Is this for real?

In October 1999 the nightmare of every parent who has ever used a
babysitter was played out at Manchester crown court. In the dock
stood a 13-year-old girl accused of murdering a 16-month-old infant
she had been babysitting the previous December.

The jury heard how Molly Adams had been found in her cot with fatal
head injuries, including an 18cm skull fracture. She died in
hospital three days later.

Molly’s mother, Annette Adams, told the court she had left Molly in
the charge of a 12-year-old babysitter while she went out for a
couple of hours. She believed the babysitter to be trustworthy and
mature for her age. She had looked after Molly alone without any
problem on at least two previous occasions.

After a distressing trial the babysitter was eventually acquitted
of murder and manslaughter. She insisted the injuries were caused
when Molly accidentally fell from her arms and hit her head on a

Mercifully, such serious accidents, and especially fatalities, are
very rare during babysitting arrangements. Most pass off without
any problems and the “babysitter from hell” remains primarily the
preserve of Hollywood scriptwriters.

Nevertheless, each day thousands of young children in the UK are
left in the care of other children. From informal babysitters to
families where a brother or sister acts as the primary carer for a
younger or disabled sibling, there is a hidden army of children
being used to provide an untrained source of child care. Exactly
how many children are taking on this role is hard to say. The
government estimates there are between 20,000 and 50,000 young
carers in the UK while the 2001 census found 175,000 people under
18 providing unpaid care within their family. The most common age
for a young carer was between 12 and 14.

The issue raises concerns for the welfare both of the children
being cared for and of the young carers themselves. The Royal
Society for the Prevention of Accidents (Rospa) points out that,
unlike children who earn money on newspaper rounds or in part-time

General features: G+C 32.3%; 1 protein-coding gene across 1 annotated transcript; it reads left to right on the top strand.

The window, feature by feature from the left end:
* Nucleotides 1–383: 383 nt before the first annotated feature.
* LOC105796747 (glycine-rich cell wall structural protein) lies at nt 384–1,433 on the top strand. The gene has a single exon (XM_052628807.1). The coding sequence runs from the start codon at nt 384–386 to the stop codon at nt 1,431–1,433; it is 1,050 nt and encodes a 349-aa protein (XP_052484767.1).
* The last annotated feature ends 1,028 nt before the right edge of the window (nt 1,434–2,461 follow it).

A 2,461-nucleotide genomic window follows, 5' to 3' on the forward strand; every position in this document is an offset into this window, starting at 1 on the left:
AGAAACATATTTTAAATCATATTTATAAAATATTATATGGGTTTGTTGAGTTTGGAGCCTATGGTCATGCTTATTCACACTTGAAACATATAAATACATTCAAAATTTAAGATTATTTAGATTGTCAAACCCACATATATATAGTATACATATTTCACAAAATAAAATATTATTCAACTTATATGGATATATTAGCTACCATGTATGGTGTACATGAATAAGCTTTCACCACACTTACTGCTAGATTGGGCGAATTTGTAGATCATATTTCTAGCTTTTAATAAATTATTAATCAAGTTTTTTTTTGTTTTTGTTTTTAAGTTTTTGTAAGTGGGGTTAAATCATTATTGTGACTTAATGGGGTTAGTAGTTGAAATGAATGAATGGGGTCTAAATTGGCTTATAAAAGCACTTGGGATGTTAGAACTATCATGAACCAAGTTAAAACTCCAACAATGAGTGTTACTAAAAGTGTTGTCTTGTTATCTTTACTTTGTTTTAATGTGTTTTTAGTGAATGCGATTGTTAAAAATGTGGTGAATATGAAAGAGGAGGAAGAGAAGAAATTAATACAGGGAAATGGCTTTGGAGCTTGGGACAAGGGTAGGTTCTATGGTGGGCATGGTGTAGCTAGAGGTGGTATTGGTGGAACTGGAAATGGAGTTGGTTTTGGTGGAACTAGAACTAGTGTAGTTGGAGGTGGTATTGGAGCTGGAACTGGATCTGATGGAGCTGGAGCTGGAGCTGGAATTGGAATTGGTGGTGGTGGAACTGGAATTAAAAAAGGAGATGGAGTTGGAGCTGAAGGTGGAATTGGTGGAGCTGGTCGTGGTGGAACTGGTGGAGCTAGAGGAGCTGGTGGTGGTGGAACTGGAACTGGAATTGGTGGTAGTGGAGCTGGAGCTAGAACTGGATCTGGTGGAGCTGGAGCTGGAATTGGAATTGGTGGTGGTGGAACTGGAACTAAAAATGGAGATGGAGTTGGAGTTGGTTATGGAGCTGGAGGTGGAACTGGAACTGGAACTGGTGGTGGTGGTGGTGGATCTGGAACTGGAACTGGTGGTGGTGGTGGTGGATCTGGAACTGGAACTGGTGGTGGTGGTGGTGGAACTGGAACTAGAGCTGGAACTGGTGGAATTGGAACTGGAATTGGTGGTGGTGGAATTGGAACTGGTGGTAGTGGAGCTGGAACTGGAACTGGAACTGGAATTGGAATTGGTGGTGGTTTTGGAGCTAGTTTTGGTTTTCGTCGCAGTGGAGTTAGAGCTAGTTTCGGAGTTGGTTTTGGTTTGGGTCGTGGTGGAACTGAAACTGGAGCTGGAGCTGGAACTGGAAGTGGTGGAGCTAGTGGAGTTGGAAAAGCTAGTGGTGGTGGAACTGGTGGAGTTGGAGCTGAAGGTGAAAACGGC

shop jobs, babysitters are not protected by the Health and Safety
(Young Persons) Regulations 1997. Many children who babysit for
younger brothers and sisters feel they are being asked into taking
on unwanted responsibilities which can become a major source of
family tension.

Indeed, some children appear to be taking on such a burden of child
care that they are missing out on their own childhood, which could
affect them well into adult life. According to a study by the
Children’s Society and the Open University School of Health and
Social Welfare, about 70 per cent of former young carers suffer
long-term psychological effects, and 40 per cent had mental health
problems ranging from depression and stress to low self-esteem.
Half of those interviewed had had some form of counselling.

Legally there is no minimum age at which one child can be left to
babysit another – the responsibility remains with the parent who
must ensure that the babysitter is competent and capable of
carrying out the tasks required. According to Rospa and the
National Society for the Prevention of Cruelty to Children no one
under the age of 16 should be asked to babysit. British Red Cross
guidelines give a minimum age of 14.

The reality is, however, that many children much younger than this
are often left in charge of their siblings, even if only for an
hour or so. “We wouldn’t want to recommend it, but we have to